At a Glance
How did the women's suffrage movement use the rise of journalism to its advantage? TJ Boisseau introduces photographs that show how suffragists staged protests with the press in mind. The photographs also reveal suffragists' debt to techniques used by striking women workers, the influence of new young leaders, and the racism that plagued the suffrage movement (and society at large).
Women's Suffrage Photographs
- Women Workers and Suffrage
- Using the Press
- A Change in Tone
- Women Workers and Suffrage
- Using the Press
- A Change in Tone
What we have here are many photos of women publicly demonstrating. There are probably 200 articles about women demonstrating in public between 1900, 1910 and 1915. That's a good chunk, and a lot for historians to draw on. What you can do is you can juxtapose these photographs, one next to the other. Some of the photographs of women publicly protesting, marching in the streets holding signs, are going to be about women who are protesting work conditions for women—striking workers, for instance—others are specific to suffrage. What I would do with students is to talk to them about the differences in the photos and the continuities, so that you can see that the suffrage movement is taking lessons from the movement to protect women workers. Which is not always the same as the socialist movement, or the general workers campaigns, partly because major organizations are run by men and do not embrace women workers and do not attempt to protect them, nor do they see them as anything really but flies in the ointment. A spare population of workers who will work for less and will dilute the ability of men to demand better conditions and wages.
If we look at the striking women workers, and you can see where the techniques that the leaders of the suffrage movement, votes for women, took their cues. And one of the things they did—which is similar to the political cartoon that we just looked at—is they made sure that all the women looked fabulous. So they are wearing big hats and they were wearing as expensive clothes as they can afford, even when they are striking women workers. This did cause comment in the newspaper because it seemed in some ways to be a contradiction of terms. You're talking about how you can't really live on the salary that you make while at the same time you're trying to look like a leisured individual.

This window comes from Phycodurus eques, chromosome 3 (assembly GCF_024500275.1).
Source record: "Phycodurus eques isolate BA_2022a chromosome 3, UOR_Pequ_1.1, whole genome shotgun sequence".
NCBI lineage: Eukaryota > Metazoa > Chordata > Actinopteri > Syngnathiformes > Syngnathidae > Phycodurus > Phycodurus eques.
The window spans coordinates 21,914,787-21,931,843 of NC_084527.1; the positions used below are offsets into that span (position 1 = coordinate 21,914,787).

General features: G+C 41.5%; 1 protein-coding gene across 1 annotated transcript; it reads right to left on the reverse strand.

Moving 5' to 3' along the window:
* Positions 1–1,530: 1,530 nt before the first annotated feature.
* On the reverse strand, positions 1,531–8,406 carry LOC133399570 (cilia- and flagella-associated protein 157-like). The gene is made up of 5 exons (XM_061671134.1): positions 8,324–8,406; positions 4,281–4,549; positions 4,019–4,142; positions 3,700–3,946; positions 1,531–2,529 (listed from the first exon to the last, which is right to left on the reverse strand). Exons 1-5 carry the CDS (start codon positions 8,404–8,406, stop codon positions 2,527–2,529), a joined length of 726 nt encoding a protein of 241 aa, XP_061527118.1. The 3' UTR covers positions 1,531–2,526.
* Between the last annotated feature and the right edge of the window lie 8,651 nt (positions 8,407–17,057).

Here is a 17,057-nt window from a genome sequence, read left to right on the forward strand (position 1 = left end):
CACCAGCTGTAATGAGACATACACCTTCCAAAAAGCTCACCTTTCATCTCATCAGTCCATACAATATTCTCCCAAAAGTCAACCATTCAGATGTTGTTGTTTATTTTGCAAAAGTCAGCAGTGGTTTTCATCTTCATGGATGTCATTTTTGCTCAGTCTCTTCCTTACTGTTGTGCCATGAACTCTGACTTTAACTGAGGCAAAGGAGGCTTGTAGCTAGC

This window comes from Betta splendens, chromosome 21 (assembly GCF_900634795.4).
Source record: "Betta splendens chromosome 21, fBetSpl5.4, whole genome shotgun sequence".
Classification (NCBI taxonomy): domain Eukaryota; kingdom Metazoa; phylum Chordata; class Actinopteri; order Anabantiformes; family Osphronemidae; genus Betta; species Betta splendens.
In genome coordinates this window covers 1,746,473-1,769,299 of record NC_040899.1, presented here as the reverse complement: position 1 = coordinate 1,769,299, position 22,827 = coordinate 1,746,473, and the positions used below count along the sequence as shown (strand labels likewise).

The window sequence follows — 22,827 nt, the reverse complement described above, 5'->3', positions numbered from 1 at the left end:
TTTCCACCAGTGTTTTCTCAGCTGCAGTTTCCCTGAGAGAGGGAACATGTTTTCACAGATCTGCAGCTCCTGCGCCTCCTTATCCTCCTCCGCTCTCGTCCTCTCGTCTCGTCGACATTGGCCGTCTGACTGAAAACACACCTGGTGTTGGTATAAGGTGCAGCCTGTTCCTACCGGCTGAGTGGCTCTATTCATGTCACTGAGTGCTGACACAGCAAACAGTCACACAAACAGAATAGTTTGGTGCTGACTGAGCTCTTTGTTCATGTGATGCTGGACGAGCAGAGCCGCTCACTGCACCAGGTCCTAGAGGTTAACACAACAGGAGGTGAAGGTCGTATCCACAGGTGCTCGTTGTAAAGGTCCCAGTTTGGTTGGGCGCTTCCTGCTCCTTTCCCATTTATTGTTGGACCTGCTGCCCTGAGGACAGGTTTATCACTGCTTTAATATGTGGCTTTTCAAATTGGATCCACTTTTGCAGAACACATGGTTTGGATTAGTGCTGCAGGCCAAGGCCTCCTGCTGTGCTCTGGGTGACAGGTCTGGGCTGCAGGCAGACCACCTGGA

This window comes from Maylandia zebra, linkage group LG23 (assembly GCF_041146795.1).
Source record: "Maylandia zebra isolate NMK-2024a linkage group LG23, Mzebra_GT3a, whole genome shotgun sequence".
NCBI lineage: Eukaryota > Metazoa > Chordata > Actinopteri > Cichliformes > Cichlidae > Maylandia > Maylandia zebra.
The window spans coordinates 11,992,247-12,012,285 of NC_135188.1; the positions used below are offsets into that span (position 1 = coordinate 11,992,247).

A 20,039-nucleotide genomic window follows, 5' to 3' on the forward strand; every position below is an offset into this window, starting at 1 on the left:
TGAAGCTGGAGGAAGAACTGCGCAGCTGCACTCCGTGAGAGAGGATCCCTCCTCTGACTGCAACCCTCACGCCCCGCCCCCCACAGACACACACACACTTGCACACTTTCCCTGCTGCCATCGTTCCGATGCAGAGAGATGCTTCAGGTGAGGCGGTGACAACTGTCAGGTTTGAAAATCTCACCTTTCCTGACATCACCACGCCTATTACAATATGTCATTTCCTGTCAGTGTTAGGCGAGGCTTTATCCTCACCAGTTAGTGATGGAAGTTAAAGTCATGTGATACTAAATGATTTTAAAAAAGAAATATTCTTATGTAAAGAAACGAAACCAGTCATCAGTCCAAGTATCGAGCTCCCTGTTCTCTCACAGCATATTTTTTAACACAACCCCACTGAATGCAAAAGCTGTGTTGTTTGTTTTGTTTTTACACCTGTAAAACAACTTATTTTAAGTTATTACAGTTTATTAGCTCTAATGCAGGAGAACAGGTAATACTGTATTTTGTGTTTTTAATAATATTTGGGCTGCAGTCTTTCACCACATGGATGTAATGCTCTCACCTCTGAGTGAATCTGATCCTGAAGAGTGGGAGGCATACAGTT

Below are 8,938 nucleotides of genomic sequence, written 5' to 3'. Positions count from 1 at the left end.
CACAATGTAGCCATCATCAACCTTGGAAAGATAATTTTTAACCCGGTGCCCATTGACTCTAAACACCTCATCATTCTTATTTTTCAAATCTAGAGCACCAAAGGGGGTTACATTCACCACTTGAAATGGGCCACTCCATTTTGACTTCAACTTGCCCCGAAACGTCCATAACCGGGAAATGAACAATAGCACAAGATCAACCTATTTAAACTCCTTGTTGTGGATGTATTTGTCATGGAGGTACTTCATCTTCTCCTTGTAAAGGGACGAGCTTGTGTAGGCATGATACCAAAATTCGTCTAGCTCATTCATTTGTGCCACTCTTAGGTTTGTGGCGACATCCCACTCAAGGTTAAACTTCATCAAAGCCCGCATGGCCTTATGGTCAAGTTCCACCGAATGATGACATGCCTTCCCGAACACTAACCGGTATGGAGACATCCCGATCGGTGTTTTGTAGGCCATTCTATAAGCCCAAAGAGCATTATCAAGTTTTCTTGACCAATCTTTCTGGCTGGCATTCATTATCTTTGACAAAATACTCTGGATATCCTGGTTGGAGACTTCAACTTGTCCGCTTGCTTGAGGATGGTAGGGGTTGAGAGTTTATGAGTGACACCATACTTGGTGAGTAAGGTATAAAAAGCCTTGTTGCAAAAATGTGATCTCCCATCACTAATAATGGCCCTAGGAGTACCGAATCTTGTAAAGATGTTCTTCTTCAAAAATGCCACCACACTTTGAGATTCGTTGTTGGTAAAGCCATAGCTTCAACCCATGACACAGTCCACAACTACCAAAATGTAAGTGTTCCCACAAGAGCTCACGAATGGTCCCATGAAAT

But for the most part it worked in this important way: it got their picture taken. And it made people attracted to and amenable to their message because they looked young and fresh and fashionable and they just seemed more appealing. This is at a moment when the public sphere was becoming inundated with images and the images in large part are of women. This is the emergence of cinema; it’s the emergence of advertising. So being able to look like those images that are held up as ideals for young women gave them an edge in the public consciousness; even if it created a kind of logical conundrum. It also made them sort of stand up straighter, feel proud, feel unified by their sex. It seemed to have a real centrifugal impact on their organizing.
I would point out that about the striking workers, and if you move from looking at the striking workers to looking at suffrage parades—which became a powerful way to get the public attention by about 1910 and certainly we're at the height of this in 1913—this becomes the talk of the nation.
What you see are dramatic displays where women are coordinated in their dress. White became a symbol of the suffrage movement, so they're borrowing from the traditional iconography of womanhood, they're borrowing the notion of purity, they're also borrowing from notions of white supremacy. It sort of works on a lot of different levels.